Friday, December 10, 2004

Arguments before CAFC in Eolas v. Microsoft browser case

Paul Festa of CNET outlined three arguments of Microsoft on appeal against Eolas.

The first argument pertains to asserted invalidity of the Eolas patent. Microsoft contends that certain evidence of prior art was excluded from the jury at the district court level. Microsoft is arguing an early web browser developed by Pei Wei and called Viola included the elements of Eolas' patent claim before the Eolas' application was filed. According to Steve Malone of PC Pro, Eolas states that, because Wei's innovation was 'abandoned,' it was never established.

In patent law, the concept of abandonment typically comes up in situations involving priority dates, wherein there is a conception of an idea, but a long period of time elapses before the idea is reduced to practice.

Malone also writes: "At first hearing, Microsoft looks like it might be onto something. Judge Randall Rader commented that, 'the district judge didn't even let this be considered as prior art' by the jury." []

In the ongoing reexamination of the Eolas patent, the filing by Pennie & Edmonds on behalf of W3C also asserted art that was known during the district court litigation but was not considered as prior art in the litigation. In the reexamination, this art produced an initial rejection, which was withdrawn by the examiner in view of the response by Eolas. A different basis for rejection (for obviousness) was asserted by the examiner.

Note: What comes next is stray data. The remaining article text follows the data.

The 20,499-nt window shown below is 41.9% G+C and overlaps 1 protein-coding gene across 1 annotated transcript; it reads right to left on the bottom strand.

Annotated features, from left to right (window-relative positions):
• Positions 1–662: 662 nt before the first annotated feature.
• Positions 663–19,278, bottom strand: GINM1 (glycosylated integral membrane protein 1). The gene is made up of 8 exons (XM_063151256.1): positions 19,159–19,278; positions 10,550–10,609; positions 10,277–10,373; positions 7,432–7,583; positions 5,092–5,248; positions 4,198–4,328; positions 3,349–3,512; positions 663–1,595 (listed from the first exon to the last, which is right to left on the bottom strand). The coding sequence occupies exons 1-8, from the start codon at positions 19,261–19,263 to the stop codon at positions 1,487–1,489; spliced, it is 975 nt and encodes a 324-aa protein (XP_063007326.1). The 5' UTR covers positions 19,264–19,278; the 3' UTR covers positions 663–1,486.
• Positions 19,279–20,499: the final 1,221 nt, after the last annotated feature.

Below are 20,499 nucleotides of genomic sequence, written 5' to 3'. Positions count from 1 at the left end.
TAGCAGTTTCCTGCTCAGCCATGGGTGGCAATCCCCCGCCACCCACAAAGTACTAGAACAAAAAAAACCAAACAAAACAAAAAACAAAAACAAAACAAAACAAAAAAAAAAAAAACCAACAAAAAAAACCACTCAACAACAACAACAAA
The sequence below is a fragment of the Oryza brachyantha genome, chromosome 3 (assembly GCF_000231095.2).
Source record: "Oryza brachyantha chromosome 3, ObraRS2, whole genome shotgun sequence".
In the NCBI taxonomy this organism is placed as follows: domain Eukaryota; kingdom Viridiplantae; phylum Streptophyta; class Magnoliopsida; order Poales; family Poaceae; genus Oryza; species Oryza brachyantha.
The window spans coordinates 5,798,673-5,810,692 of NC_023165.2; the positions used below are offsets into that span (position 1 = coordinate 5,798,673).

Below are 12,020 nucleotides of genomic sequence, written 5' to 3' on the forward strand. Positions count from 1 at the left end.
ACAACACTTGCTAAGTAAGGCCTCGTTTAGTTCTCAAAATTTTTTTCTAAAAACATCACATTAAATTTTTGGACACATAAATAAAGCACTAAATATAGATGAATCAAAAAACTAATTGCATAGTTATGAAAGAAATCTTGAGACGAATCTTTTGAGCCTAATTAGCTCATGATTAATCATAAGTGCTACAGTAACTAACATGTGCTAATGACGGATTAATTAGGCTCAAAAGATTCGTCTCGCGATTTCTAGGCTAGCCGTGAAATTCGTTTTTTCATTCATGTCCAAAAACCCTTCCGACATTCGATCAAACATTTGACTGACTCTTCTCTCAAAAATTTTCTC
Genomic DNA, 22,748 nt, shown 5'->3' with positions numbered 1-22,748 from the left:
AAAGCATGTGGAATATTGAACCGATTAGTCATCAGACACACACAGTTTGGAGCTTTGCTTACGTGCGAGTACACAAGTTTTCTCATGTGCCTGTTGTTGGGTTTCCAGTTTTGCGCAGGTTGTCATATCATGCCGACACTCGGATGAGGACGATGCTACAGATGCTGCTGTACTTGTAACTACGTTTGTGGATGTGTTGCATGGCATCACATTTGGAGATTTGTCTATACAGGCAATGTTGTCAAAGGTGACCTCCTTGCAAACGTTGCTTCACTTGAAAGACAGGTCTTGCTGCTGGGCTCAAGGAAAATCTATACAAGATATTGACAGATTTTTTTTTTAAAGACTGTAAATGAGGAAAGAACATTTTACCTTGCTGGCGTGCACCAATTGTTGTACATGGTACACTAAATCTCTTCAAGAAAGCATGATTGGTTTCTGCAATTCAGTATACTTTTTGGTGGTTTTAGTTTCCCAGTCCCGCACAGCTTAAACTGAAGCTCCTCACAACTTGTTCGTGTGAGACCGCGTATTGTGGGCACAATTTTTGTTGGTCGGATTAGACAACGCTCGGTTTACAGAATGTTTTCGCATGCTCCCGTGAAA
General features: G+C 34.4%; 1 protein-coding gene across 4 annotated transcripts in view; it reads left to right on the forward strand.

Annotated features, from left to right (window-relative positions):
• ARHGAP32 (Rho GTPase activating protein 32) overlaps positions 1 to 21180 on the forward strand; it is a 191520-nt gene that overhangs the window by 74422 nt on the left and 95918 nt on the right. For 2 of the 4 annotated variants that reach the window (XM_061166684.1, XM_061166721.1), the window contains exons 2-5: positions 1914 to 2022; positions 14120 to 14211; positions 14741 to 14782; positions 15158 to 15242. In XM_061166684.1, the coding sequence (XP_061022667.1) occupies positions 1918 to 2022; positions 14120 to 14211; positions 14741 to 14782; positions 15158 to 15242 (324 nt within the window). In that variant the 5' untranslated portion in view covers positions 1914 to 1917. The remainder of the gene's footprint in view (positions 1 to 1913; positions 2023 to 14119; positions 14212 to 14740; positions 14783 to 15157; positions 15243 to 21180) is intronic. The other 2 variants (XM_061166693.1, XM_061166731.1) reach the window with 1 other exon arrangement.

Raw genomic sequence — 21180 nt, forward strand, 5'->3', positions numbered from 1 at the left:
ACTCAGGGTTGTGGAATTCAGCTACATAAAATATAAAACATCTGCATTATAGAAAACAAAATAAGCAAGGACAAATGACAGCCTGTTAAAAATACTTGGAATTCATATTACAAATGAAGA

The second argument of Microsoft pertains to claim construction and is an argument of noninfringement. Microsoft will argue that the District Court improperly construed the claims of the patent. Microsoft contends that the patent examiner granted the Eolas/Berkeley patent only as the plug-in system related to standalone [independent] executable applications, and that only dependent programs are responsible for invoking plug-ins in Internet Explorer [IE].

"It is undisputed that ActiveX controls, applets and plug-ins are components and not standalone applications," Microsoft wrote in its brief to the appeals court. "This court--applying a proper construction of the claims--should therefore hold as a matter of law that the accused products do not infringe."

The third argument relates to the amount of damages. Whether or not consideration of foreign sales in U.S. patent infringement awards is appropriate has been recently discussed in the cases Pellegrini v. Analog Devices and NTP Inc. v. Research in Motion Ltd (the blackberry case).

The panel for Microsoft/Eolas case comprises Rader, Pflager and Friedman.


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